Eve Glazier, Elizabeth Ko


My 5-year-old grandson craves lead paint and has used his toothbrush to get at old layers of lead paint in his family’s renovated 1880s home. His development has slowed, and people think he’s autistic. If it’s the lead, what can we do?


Your question covers several issues. We don’t make diagnoses in this column, so we would just note that the impulse to eat nonfood items — such soil, chalk, clay or lead paint — can be a disorder known as pica.

The cause of these persistent cravings isn’t known, but pica has been associated with certain nutritional deficiencies, and with certain mental health conditions. The disorder can lead to serious complications, including intestinal blockage, parasitic infection and lead poisoning.

The United States government banned lead-based paints for residential use in 1978, but it remains a hazard in millions of older homes. Lead is a heavy metal that our bodies can’t use. When ingested, it interferes with numerous metabolic processes, including the production of red blood cells, absorption of calcium for bone and tooth development, and the proper functioning of the liver, kidneys, blood vessels, immune system, nervous system and the brain.

Lead is harmful to the developing bodies and brains of babies, children and adolescents. In high amounts, it can be fatal. Even low levels of lead have been linked to impaired or delayed physical development, low IQ, learning disabilities, and emotional and behavioral problems.

Lead is a cumulative toxicant, which means it builds up in the body over time. As a result, symptoms of lead poisoning can take months or even years to appear. These include loss of appetite, abdominal pain, nausea and vomiting, chronic constipation, hearing loss, problems with vision, persistent fatigue, weight loss, tremors or seizures, irritability and developmental delays.

Since you know your grandson has been eating old paint, it’s important to learn his blood levels of lead. Your family doctor can do this with a simple blood test; have it done as soon as possible.

The body can fight a painful war on itself


My brother-in-law thought he had the flu, but it turned out to be Guillain-Barre syndrome. He’s now in his fifth month of an intense recovery. What can you tell me about the disease?


Guillain-Barre syndrome is a rare disorder that affects about 1 in 100,000 people each year. It’s an autoimmune disease, which means the immune system goes a bit haywire.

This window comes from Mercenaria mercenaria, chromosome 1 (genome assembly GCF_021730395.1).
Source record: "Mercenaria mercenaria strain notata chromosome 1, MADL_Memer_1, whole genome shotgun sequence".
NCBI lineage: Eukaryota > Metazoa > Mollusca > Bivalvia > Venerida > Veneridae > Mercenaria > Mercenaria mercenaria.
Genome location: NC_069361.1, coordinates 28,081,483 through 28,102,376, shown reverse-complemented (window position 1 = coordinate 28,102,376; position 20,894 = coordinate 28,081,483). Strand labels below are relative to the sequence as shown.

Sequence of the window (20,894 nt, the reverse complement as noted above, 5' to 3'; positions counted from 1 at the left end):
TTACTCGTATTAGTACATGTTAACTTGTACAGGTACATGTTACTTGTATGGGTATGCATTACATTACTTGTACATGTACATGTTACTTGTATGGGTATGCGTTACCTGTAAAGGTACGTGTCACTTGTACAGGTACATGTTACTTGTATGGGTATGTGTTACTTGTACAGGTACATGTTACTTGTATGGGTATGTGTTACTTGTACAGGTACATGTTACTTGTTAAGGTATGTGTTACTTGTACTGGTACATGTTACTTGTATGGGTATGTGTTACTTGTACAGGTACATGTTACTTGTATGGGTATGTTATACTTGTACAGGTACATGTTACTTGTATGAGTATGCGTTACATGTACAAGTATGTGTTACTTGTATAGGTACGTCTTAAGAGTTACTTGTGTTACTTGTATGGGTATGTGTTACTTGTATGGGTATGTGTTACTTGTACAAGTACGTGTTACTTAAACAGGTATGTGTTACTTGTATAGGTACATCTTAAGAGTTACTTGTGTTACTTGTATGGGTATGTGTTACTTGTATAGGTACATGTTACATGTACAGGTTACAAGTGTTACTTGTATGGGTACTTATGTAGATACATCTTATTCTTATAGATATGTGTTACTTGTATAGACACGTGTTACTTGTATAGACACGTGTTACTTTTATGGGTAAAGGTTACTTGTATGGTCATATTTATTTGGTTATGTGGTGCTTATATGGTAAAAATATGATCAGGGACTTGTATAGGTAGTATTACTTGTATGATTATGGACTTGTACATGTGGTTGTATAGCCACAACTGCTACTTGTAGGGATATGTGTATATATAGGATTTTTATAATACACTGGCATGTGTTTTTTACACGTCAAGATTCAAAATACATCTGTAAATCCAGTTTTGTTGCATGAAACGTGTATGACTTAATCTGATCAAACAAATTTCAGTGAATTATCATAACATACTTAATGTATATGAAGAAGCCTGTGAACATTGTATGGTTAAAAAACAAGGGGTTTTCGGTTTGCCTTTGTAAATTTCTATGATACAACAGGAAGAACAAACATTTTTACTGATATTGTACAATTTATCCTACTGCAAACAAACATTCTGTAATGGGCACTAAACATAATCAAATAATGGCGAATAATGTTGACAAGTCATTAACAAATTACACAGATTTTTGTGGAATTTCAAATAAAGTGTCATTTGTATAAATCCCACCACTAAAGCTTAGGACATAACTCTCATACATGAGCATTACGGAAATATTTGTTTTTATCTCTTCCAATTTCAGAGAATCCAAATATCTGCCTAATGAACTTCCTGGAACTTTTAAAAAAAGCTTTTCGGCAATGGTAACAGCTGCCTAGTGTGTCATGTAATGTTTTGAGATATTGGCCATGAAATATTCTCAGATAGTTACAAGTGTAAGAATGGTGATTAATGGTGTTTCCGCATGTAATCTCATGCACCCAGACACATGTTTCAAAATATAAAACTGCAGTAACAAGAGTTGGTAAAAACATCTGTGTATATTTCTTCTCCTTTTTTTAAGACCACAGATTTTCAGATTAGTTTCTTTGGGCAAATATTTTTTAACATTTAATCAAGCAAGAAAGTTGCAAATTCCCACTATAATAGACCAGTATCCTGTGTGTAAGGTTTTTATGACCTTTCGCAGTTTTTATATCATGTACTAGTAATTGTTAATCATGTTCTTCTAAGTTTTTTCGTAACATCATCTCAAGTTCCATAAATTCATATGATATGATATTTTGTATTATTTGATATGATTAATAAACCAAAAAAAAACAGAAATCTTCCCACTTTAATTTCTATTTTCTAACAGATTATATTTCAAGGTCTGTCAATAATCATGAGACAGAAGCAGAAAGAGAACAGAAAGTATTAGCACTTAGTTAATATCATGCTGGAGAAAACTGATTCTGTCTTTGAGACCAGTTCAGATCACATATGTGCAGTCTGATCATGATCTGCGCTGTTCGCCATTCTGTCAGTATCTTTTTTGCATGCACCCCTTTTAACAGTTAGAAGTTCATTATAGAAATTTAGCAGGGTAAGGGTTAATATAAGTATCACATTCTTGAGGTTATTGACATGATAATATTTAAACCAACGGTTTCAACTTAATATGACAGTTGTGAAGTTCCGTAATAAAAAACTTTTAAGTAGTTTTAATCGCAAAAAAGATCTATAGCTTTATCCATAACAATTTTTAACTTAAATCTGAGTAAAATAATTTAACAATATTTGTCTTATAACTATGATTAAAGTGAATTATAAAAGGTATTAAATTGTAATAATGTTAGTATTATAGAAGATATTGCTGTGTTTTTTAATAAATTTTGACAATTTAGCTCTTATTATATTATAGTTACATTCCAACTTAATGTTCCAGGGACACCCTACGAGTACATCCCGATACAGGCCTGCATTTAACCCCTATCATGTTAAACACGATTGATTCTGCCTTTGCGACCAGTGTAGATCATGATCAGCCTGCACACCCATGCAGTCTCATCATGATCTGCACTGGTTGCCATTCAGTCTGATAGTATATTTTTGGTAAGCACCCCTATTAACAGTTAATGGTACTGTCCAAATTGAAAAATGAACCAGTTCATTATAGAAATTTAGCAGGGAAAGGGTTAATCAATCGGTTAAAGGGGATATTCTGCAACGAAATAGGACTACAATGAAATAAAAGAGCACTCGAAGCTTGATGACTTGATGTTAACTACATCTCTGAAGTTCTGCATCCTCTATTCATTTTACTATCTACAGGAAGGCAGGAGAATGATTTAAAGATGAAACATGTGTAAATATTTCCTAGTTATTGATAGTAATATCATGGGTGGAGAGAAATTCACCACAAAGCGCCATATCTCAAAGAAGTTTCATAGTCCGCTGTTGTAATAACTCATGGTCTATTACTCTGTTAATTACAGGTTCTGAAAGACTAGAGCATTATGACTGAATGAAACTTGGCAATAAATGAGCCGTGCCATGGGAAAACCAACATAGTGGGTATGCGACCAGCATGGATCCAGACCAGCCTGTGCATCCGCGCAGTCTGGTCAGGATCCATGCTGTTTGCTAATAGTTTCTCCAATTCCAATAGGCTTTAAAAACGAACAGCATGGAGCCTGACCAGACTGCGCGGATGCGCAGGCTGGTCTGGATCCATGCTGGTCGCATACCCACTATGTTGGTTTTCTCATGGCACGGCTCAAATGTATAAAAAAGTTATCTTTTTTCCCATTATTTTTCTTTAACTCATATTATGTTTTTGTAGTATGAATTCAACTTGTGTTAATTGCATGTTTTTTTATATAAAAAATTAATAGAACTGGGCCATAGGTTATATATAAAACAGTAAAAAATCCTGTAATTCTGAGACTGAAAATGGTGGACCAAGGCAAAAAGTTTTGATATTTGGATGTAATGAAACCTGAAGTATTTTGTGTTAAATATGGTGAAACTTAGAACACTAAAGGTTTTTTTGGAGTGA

It mistakes cells within your body as threatening invaders and sets out to destroy them. In Guillain-Barre, the immune system attacks the peripheral nervous system, which encompasses all of the nerves in the body other than the brain and spinal cord. Infection with certain viruses and bacteria is a known trigger of Guillain-Barre, and is responsible for up to two-thirds of all cases.

Damage to the nerves results in weakness and exhaustion, often accompanied by tingling or pinprick sensations in the extremities. In the early stages of Guillain-Barre, people experience a loss of coordination that can impair balance, movement, speech, swallowing, vision and bladder control. These initial symptoms, along with possible abnormal blood pressure, both high and low, evolve over the course of the first few weeks.

Progressive muscle weakness affects both sides of the body and occurs rapidly, often within hours or days. Severe cases of Guillain-Barre syndrome affect the patient’s ability to breathe and result in near-complete paralysis.

Diagnosis relies largely on a person’s symptoms. However, blood tests to measure red blood cells, white blood cells, platelets and hemoglobin, and metabolic panels to determine levels of electrolytes, blood sugar, total proteins and metabolic waste products, may be used to rule out other conditions.

Guillain-Barre can cause certain changes to spinal fluid, so a lumbar puncture, also known as a spinal tap, may be ordered. Tests to measure nerve function can also be useful. There is no known cure, so treatment consists of addressing existing symptoms, which is known as supportive care. This includes blood therapies such as plasma exchange, or plasmapheresis, which “cleans” the blood, or immunoglobulin therapy, which uses antibodies to try to calm the immune system.

Patients often experience significant pain, which can be eased with medication. Since prolonged inactivity can lead to blood clots, compression garments and blood thinners are prescribed often. In serious cases, when swallowing or breathing are compromised, a feeding tube or a ventilator may be needed.

Most patients recover completely. However, as in the case of your brother-in-law, it’s often a gradual process. A lucky few are up and about in just a few months, but the majority of patients take about a year to fully recuperate. It’s also possible for recovery to take several years, and for patients to experience ongoing neurological issues.

Rehabilitative care includes physical, speech and occupational therapy. It can be a tough road back to good health, and many patients and their caregivers find a support group to be helpful. You can find more information at the Guillain-Barre Syndrome Foundation’s web site at gbs-cidp.org.

Eve Glazier, M.D., MBA, is an internist and assistant professor of medicine at UCLA Health. Elizabeth Ko, M.D., is an internist and primary care physician at UCLA Health.

(0) comments

Welcome to the discussion.

Keep it Clean. Please avoid obscene, vulgar, lewd, racist or sexually-oriented language.
Don't Threaten. Threats of harming another person will not be tolerated.
Be Truthful. Don't knowingly lie about anyone or anything.
Be Nice. No racism, sexism or any sort of -ism that is degrading to another person.
Be Proactive. Use the 'Report' link on each comment to let us know of abusive posts.
Share with Us. We'd love to hear eyewitness accounts, the history behind an article.